# How fast does $\frac{1}{n!} \sum_{k=0}^n k(n-k)!$ grow, as a function of $n$?

Consider the sum $$\frac{1}{n!} \sum_{k=0}^n k(n-k)!$$ How fast does it grow (as a function of $n$)? I can prove that it grows slower than or equal to linearly (but I expect this is very crude), so I am looking for a better bound of growth.

The closed form I found in Wolfram Alpha includes subtracting some factorials, so is not a keen indicator of growth. I tried bounding this using the Gamma function: It is $\le \int_0^n x\Gamma(n-x+1)$, but I am not sure what I can do from here.

Where does this crop up? Well, it is the expected stopping time to a common "puzzle" question.

• Thanks for all the answers. – Maithreya Sitaraman Mar 23 '18 at 17:56

## 4 Answers

This sum is bounded above, and it's easy to show a crude estimate. Let

$$f_n(x) = \sum_{k=0}^n\,\frac{(n-k)!}{n!}\,x^k=\sum_{k=0}^n\,\frac{1}{\binom{n}k}\,\frac{x^k}{k!}.$$

Then

\begin{align} f_n'(x) = \sum_{k=0}^n\,\frac{k\,(n-k)!}{n!}\,x^k =\sum_{k=1}^n\,\frac{1}{\binom{n}k}\,\frac{x^{k-1}}{(k-1)!} &\leq \sum_{k=1}^n\,\frac{x^{k-1}}{(k-1)!}\\ &= \sum_{k=0}^{n-1}\,\frac{x^{k}}{k!}\\ &\leq \sum_{k=0}^{\infty}\,\frac{x^{k}}{k!}=\exp(x), \end{align}

and observe that this bound does not depend on $n$. Moreover, notice that $\frac{1}{n!} \sum_{k=0}^n k(n-k)! =$ $f'(1)$. It follows that

$$\frac{1}{n!} \sum_{k=0}^n k(n-k)! \leq e$$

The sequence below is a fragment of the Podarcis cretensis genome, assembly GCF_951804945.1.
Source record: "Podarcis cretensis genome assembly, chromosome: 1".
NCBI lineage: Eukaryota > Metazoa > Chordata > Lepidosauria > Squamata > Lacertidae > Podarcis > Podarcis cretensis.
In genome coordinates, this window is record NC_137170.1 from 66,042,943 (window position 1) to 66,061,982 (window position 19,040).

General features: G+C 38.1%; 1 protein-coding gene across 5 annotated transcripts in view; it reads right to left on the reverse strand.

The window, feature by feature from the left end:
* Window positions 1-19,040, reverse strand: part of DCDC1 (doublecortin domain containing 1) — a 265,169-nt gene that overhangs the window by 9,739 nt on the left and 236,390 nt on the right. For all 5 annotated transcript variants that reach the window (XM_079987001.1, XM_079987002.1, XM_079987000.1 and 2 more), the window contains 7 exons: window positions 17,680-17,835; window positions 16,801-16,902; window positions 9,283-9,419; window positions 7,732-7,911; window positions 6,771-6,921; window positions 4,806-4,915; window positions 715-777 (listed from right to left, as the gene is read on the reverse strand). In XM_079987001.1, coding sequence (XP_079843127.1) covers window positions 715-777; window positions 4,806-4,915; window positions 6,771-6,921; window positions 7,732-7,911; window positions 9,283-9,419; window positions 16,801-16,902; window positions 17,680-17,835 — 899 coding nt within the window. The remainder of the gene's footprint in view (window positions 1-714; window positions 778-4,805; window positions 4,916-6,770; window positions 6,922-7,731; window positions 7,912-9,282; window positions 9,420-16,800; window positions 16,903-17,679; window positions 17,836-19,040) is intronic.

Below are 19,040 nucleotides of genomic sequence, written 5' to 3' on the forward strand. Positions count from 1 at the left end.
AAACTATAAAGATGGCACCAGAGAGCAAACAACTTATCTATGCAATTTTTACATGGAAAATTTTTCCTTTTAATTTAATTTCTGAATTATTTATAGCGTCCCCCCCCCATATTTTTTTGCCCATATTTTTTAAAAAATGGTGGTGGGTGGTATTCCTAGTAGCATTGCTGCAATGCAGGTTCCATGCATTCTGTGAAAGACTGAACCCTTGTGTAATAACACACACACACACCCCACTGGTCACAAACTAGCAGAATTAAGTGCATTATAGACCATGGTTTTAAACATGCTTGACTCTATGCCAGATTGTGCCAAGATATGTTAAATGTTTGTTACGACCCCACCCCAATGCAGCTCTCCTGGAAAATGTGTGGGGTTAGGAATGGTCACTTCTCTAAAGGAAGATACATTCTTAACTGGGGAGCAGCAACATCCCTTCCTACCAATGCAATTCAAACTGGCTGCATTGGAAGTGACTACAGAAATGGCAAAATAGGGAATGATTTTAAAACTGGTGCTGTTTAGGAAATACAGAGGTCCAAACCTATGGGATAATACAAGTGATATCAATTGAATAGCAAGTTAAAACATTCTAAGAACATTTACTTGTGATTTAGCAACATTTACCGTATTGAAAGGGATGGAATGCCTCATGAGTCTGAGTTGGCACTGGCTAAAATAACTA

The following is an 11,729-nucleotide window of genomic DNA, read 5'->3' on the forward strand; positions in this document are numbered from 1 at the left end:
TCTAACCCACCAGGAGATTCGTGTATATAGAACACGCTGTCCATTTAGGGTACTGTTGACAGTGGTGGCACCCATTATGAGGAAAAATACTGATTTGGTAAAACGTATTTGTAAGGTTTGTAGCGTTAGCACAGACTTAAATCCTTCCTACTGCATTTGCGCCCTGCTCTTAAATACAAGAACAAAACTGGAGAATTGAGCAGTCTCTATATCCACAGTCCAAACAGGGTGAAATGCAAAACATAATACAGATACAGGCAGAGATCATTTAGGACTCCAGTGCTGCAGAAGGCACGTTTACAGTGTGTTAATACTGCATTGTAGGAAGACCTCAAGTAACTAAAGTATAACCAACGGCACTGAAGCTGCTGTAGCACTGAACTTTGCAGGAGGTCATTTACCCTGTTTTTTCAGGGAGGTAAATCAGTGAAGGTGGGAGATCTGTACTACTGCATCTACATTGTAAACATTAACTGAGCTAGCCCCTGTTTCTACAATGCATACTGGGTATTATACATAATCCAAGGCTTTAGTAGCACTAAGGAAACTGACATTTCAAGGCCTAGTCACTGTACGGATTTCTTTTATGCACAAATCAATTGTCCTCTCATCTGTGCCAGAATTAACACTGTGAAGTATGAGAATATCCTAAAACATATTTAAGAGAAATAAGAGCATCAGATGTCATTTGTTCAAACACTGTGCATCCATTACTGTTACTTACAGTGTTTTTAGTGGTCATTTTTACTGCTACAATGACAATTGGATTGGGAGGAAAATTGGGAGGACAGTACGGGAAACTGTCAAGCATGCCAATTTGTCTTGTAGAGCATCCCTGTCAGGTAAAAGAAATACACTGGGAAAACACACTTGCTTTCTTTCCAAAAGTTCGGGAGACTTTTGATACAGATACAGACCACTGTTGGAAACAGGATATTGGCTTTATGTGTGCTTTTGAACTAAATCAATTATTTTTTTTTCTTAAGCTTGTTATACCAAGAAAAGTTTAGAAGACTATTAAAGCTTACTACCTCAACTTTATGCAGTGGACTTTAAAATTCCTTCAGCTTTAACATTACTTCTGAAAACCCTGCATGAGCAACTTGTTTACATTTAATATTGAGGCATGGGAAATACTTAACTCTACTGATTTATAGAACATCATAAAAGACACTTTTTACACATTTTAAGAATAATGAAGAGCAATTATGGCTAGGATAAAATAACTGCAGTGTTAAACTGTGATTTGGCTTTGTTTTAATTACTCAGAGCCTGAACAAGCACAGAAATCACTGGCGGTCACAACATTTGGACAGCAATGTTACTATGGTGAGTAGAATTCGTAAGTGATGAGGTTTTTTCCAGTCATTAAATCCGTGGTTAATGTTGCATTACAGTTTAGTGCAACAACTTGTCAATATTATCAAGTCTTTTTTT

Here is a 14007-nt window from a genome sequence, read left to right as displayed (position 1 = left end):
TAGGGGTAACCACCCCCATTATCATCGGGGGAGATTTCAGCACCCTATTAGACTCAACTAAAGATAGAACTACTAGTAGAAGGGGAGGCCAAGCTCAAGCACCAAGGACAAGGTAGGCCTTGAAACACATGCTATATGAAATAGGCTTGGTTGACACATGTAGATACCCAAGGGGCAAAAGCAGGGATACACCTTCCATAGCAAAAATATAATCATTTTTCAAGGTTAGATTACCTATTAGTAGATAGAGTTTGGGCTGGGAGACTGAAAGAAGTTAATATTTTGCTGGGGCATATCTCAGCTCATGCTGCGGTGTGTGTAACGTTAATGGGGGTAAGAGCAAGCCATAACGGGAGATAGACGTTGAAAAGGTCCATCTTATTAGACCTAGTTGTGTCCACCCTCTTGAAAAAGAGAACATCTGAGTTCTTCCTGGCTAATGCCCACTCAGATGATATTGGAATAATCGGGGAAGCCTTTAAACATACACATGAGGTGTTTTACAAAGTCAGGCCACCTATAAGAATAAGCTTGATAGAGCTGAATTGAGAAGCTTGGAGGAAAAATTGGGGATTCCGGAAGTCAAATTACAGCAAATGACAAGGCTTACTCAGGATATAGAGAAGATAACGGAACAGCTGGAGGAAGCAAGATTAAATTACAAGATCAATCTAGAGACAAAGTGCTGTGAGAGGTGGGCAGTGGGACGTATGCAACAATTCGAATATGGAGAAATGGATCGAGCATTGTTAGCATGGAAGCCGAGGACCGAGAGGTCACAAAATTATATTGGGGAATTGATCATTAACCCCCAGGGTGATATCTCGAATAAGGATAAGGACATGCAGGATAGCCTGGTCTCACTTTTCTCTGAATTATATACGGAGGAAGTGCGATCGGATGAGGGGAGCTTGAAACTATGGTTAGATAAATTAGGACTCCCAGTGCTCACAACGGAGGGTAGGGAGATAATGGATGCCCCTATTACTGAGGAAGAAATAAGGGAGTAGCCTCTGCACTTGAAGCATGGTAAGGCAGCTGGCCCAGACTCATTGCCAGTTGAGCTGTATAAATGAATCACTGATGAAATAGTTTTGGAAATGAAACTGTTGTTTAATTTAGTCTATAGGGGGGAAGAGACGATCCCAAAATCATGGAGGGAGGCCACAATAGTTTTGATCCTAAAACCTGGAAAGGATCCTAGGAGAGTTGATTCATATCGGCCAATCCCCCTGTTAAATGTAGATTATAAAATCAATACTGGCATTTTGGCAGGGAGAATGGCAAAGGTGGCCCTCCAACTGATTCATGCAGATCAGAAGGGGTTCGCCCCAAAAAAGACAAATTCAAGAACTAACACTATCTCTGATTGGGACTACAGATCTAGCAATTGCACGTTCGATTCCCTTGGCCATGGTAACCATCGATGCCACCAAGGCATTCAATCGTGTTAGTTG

We can rewrite the series as $$\sum_{k = 0}^n k(n-k)! = \sum_{k = 0}^n (n-k)k! = n\sum_{k = 0}^n k! - \sum_{k=0}^n k \cdot k! = n\sum_{k = 0}^n k! - (n+1)!+1$$ where the last equality follows from the identity $\sum_{i = 0}^n k \cdot k! = (n+1)! - 1$. If this post is to be believed, we have an asymptotic expansion

$$\sum_{k = 0}^n k! = n!\left(1 + \frac{1}{n} + \frac{1}{n^2} + O\left(\frac{1}{n^3}\right)\right)$$

Using these two observations to your series gives $$\frac{1}{n!}\sum_{k=0}^nk(n-k)! = n\left(1 + \frac{1}{n} + \frac{1}{n^2} + O\left(\frac{1}{n^3}\right)\right) - (n+1)+\frac{1}{n!} = \frac{1}{n} + O\left(\frac{1}{n^2}\right)$$

And hence as $n \to \infty$, the series goes to $0$.

(Disclaimer: I don't really know much about asymptotic series, so some of my reasoning there may be off).

• This is pretty good! +1 – Fimpellizieri Mar 2 '18 at 14:28

As shown in the table below, the function $$f_n=\frac{1}{n!} \sum_{k=0}^n k\,(n-k)!$$ is decreasing as soon as $n>2$ $$\left( \begin{array}{ccc} n & f_n & f_n\approx \\ 0 & 0 & 0.00000 \\ 1 & 1 & 1.00000 \\ 2 & \frac{3}{2} & 1.50000 \\ 3 & \frac{7}{6} & 1.16667 \\ 4 & \frac{17}{24} & 0.70833 \\ 5 & \frac{17}{40} & 0.42500 \\ 6 & \frac{41}{144} & 0.28472 \\ 7 & \frac{1079}{5040} & 0.21409 \\ 8 & \frac{111}{640} & 0.17344 \\ 9 & \frac{53227}{362880} & 0.14668 \\ 10 & \frac{462341}{3628800} & 0.12741 \end{array} \right)$$ For the interval $2 \leq n \leq 100$, it seems that is varies "almost" as $$f_n=\frac{a+b n}{1+c n + d n^2}$$ A quick and dirty nonlinear regression gives $$\begin{array}{clclclclc} \text{} & \text{Estimate} & \text{Standard Error} \\ a & +0.106334 & 0.029581 \\ b & +0.155564 & 0.005736 \\ c & -0.740640 & 0.010730 \\ d & +0.189945 & 0.002423 \\ \end{array}$$

Edit

After Jack D'Aurizio's answer, which clearly shows the limit, we can get the expression for $f_n$ since $$\int_{0}^{+\infty}(n-k)x^k e^{-x}\,dx=(n-k)\, \Gamma (k+1)$$ making $$\sum_{k=0}^{n}(n-k)k! =-n\, \text{Subfactorial}[-1]-(-1)^n n\, \Gamma (n+2)\, \text{Subfactorial}[-n-2]-\Gamma (n+2)+1$$ where appears the subfactorial function and, as Jack D'Aurizio showed, this is $\ll (n-1)!$.

$$\sum_{k=0}^{n}(n-k)k! = \int_{0}^{+\infty}\sum_{k=0}^{n}(n-k)x^k e^{-x}\,dx =\int_{0}^{+\infty}\underbrace{\frac{n-(n+1)x+x^{n+1}}{(1-x)^2}}_{\ll x^{n-1}}e^{-x}\,dx$$ hence the LHS is $\ll (n-1)!$ and the wanted limit is clearly zero.